About New Zealand
New Zealand is a land rich in contrasts with mighty mountain ranges, sweeping lowland plains, rugged bush clad hills, active geothermal regions and spectacular lakes, rivers and coastlines. New Zealand has a population of 4.3 million people, making it one of the world’s least crowded countries. The majority of the multicultural population is of British descent and the indigenous Maori people make up around 15% of the population. Increasing Asian and Pacific Island populations add to the ethnic mix.
New Zealand is an island country in the southwest Pacific – around 1,600 km east of Australia and geographically comparable in size (270,500 sq km) and/or shape to Great Britain or Japan. New Zealand comprises the North and South Islands and a host of smaller islands.
The North Island is home to New Zealand’s largest lake, Taupo (606 sq km), longest river, Waikato, and most of the country’s active volcanoes – all of them usually quiet. Hot springs, geysers and mudpools also form part of the volcanic system centred at Rotorua. In the South Island, one of the most striking physical features is the Southern Alps including, New Zealand’s highest peak. Mount Cook (Aoraki). These, along with fiords, glaciers, lakes and the coastal plains of Canterbury and Southland, add to the variety of the South Island’s scenery.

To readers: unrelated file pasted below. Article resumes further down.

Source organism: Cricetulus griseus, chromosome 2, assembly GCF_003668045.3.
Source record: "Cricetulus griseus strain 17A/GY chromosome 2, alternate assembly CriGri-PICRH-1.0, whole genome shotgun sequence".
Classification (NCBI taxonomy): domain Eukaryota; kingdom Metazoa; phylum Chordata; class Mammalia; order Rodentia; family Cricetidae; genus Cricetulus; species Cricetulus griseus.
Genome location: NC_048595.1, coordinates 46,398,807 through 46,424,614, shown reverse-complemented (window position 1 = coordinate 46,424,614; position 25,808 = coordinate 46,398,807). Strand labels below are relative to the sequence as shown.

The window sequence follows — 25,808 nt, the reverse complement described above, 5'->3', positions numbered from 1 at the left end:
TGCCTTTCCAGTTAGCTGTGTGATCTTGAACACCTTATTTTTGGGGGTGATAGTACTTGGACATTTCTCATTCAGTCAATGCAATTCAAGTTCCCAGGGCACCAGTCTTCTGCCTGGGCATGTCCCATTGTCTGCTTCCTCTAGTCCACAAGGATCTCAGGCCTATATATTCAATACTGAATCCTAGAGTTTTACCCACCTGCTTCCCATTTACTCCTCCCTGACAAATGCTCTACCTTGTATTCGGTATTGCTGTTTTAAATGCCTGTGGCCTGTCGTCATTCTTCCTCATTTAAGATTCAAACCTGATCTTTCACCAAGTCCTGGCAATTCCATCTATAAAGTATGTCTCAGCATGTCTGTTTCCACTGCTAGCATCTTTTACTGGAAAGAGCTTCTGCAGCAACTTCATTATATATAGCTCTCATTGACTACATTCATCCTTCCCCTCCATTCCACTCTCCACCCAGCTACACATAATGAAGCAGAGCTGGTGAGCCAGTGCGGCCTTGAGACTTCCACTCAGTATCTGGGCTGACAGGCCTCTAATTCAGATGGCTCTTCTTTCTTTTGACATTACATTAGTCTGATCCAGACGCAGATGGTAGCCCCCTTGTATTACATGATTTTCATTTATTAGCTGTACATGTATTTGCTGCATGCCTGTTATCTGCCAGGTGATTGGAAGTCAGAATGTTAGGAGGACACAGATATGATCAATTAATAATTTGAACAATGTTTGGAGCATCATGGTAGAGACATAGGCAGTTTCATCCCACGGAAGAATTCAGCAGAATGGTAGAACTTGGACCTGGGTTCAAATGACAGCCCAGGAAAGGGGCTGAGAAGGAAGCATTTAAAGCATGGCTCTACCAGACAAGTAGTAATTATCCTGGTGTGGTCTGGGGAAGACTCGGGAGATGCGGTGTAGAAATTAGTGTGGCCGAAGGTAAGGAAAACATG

Highest mountain Aoraki/Mt Cook (3,754 m)
Deepest lake Lake Hauroko (462 m)
Longest river Waikato River (425 km)
Largest glacier Tasman Glacier (28.5 km long)
Deepest cave Nettlebed (NW Nelson) (889 m)
Coastline length 15,134km (putting us in 10th place globally for this characteristic)
A temperate climate with relatively small seasonal variation makes New Zealand an ideal year-round destination. The north is subtropical and the south temperate. The seasons are opposite to those in the Northern Hemisphere. The warmest months are December, January and February and the coldest are June, July and August. In summer, the average maximum temperature ranges between 20oc and 30oc and, in winter, between 10oc and 15oc. Westerly wind patterns mean greater rainfall on the west coast, around 1000-2000 mm, compared with eastern regions at about 650-750 mm annually.
New Zealand has a mixed economy that operates on free market principles. It has sizeable industry and service sectors complementing a highly efficient primary sector. The primary sector directly contributes 8% to GDP, more than double the OECD norm. That’s not surprising when you consider one third of the country’s total area is sown in pasture and sheep out number people by eight to one! Tourism, forestry, horticulture, fishing and manufacturing have become increasingly important sectors in the economy in recent years.
Agriculture in New Zealand
The New Zealand economy is principally based on its farm production and export food and fibre industries. Agricultural and forestry products earn more than half of New Zealand's export income and employs about 8.5% of the working population. With 63,000 farms at an average size of 232ha, NZ farmers produce 22% of the global dairy products traded, 55% of global sheep meat traded, and 75% of global lamb meat traded.
Grazing land use: stock numbers (million)
Dairy cattle 5.9
Beef cattle 4.4
Irrigation is a prerequisite for dairy farming, horticulture and arable farming in much of the South Island and is contentious as there is growing demand by competing parties for diminishing water resources.